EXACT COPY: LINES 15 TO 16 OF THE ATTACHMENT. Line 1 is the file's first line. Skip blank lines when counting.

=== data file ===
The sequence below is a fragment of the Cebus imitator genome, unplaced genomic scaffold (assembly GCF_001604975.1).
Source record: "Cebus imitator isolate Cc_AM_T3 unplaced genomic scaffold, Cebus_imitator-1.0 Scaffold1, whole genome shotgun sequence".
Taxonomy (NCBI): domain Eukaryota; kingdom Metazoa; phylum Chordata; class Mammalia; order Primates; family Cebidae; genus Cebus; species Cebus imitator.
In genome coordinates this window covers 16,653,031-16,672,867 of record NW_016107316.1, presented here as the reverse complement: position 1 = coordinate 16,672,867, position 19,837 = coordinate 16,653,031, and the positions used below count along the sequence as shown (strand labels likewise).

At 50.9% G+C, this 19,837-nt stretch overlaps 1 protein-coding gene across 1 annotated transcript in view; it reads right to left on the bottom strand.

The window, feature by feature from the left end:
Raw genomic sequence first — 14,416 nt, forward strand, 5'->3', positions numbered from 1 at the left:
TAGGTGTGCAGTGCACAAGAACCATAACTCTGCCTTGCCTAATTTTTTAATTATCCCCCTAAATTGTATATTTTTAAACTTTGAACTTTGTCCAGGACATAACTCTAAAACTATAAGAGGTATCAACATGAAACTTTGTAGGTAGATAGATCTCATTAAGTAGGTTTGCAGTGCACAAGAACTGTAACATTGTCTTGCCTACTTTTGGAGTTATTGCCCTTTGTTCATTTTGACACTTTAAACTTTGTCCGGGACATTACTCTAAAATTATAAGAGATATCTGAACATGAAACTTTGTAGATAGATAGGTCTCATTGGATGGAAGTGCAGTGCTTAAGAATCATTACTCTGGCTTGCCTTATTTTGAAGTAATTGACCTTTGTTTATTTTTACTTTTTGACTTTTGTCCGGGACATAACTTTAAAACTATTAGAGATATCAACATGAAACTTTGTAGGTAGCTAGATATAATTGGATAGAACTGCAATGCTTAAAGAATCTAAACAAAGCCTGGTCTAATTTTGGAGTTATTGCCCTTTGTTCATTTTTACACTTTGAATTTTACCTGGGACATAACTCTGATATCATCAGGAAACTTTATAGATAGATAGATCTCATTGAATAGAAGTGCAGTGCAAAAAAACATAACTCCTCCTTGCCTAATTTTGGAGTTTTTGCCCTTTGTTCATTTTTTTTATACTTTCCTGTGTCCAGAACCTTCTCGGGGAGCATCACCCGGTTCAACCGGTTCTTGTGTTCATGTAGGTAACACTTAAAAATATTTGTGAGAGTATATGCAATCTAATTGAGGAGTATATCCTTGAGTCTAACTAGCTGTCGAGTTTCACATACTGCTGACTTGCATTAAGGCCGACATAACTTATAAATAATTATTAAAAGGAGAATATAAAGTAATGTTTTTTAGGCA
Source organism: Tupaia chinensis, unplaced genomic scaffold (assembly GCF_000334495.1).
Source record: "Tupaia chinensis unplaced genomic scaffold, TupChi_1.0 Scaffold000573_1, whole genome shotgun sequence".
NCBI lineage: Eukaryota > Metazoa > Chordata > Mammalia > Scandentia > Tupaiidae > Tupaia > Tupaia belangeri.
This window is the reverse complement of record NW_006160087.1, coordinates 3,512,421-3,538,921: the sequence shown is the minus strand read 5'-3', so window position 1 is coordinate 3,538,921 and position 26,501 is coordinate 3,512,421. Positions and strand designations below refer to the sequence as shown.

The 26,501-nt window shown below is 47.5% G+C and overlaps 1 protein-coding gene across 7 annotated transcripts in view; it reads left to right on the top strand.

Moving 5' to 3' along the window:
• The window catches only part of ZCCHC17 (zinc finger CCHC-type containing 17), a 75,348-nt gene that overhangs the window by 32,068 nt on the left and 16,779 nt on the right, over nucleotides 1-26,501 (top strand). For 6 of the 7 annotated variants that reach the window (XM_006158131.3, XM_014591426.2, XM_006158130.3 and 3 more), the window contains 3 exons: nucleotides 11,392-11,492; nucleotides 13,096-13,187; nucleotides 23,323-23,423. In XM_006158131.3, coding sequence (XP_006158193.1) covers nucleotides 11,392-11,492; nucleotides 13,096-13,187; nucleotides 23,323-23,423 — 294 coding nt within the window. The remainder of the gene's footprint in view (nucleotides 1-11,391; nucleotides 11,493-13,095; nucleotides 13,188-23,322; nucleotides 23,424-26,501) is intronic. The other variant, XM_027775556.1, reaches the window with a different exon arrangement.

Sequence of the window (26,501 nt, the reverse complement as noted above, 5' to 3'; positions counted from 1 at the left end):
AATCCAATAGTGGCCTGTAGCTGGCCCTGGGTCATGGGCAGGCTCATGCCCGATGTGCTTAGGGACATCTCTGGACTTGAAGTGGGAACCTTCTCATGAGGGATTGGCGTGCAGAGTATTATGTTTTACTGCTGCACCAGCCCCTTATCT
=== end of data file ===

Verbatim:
• The window catches only part of ZCCHC17 (zinc finger CCHC-type containing 17), a 75,348-nt gene that overhangs the window by 32,068 nt on the left and 16,779 nt on the right, over nucleotides 1-26,501 (top strand). For 6 of the 7 annotated variants that reach the window (XM_006158131.3, XM_014591426.2, XM_006158130.3 and 3 more), the window contains 3 exons: nucleotides 11,392-11,492; nucleotides 13,096-13,187; nucleotides 23,323-23,423. In XM_006158131.3, coding sequence (XP_006158193.1) covers nucleotides 11,392-11,492; nucleotides 13,096-13,187; nucleotides 23,323-23,423 — 294 coding nt within the window. The remainder of the gene's footprint in view (nucleotides 1-11,391; nucleotides 11,493-13,095; nucleotides 13,188-23,322; nucleotides 23,424-26,501) is intronic. The other variant, XM_027775556.1, reaches the window with a different exon arrangement.

Sequence of the window (26,501 nt, the reverse complement as noted above, 5' to 3'; positions counted from 1 at the left end):